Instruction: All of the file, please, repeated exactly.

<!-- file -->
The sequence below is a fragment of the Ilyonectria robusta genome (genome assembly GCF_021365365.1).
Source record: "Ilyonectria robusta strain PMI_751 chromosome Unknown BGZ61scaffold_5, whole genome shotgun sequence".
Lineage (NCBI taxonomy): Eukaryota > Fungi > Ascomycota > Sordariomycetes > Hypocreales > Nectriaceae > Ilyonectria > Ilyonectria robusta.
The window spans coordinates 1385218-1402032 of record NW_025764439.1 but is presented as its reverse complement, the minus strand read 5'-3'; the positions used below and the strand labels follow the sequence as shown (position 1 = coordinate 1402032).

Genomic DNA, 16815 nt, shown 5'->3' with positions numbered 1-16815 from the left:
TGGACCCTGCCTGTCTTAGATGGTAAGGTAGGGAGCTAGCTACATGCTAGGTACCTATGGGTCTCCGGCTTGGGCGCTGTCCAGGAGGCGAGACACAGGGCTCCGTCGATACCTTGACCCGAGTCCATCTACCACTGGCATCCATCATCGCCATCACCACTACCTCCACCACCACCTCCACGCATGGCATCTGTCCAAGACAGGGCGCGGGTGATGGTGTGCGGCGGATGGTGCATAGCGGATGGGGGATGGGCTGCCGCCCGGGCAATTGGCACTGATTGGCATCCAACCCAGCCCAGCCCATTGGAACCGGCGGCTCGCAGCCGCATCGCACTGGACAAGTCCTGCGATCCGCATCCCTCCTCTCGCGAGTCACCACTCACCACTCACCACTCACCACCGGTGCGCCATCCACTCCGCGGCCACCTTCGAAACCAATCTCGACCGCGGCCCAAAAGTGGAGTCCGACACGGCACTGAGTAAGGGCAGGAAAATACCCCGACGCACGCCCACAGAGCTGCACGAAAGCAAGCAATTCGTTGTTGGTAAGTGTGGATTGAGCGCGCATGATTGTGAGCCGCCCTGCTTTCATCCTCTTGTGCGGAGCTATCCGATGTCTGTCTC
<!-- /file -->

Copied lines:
The sequence below is a fragment of the Ilyonectria robusta genome (genome assembly GCF_021365365.1).
Source record: "Ilyonectria robusta strain PMI_751 chromosome Unknown BGZ61scaffold_5, whole genome shotgun sequence".
Lineage (NCBI taxonomy): Eukaryota > Fungi > Ascomycota > Sordariomycetes > Hypocreales > Nectriaceae > Ilyonectria > Ilyonectria robusta.
The window spans coordinates 1385218-1402032 of record NW_025764439.1 but is presented as its reverse complement, the minus strand read 5'-3'; the positions used below and the strand labels follow the sequence as shown (position 1 = coordinate 1402032).

Genomic DNA, 16815 nt, shown 5'->3' with positions numbered 1-16815 from the left:
TGGACCCTGCCTGTCTTAGATGGTAAGGTAGGGAGCTAGCTACATGCTAGGTACCTATGGGTCTCCGGCTTGGGCGCTGTCCAGGAGGCGAGACACAGGGCTCCGTCGATACCTTGACCCGAGTCCATCTACCACTGGCATCCATCATCGCCATCACCACTACCTCCACCACCACCTCCACGCATGGCATCTGTCCAAGACAGGGCGCGGGTGATGGTGTGCGGCGGATGGTGCATAGCGGATGGGGGATGGGCTGCCGCCCGGGCAATTGGCACTGATTGGCATCCAACCCAGCCCAGCCCATTGGAACCGGCGGCTCGCAGCCGCATCGCACTGGACAAGTCCTGCGATCCGCATCCCTCCTCTCGCGAGTCACCACTCACCACTCACCACTCACCACCGGTGCGCCATCCACTCCGCGGCCACCTTCGAAACCAATCTCGACCGCGGCCCAAAAGTGGAGTCCGACACGGCACTGAGTAAGGGCAGGAAAATACCCCGACGCACGCCCACAGAGCTGCACGAAAGCAAGCAATTCGTTGTTGGTAAGTGTGGATTGAGCGCGCATGATTGTGAGCCGCCCTGCTTTCATCCTCTTGTGCGGAGCTATCCGATGTCTGTCTC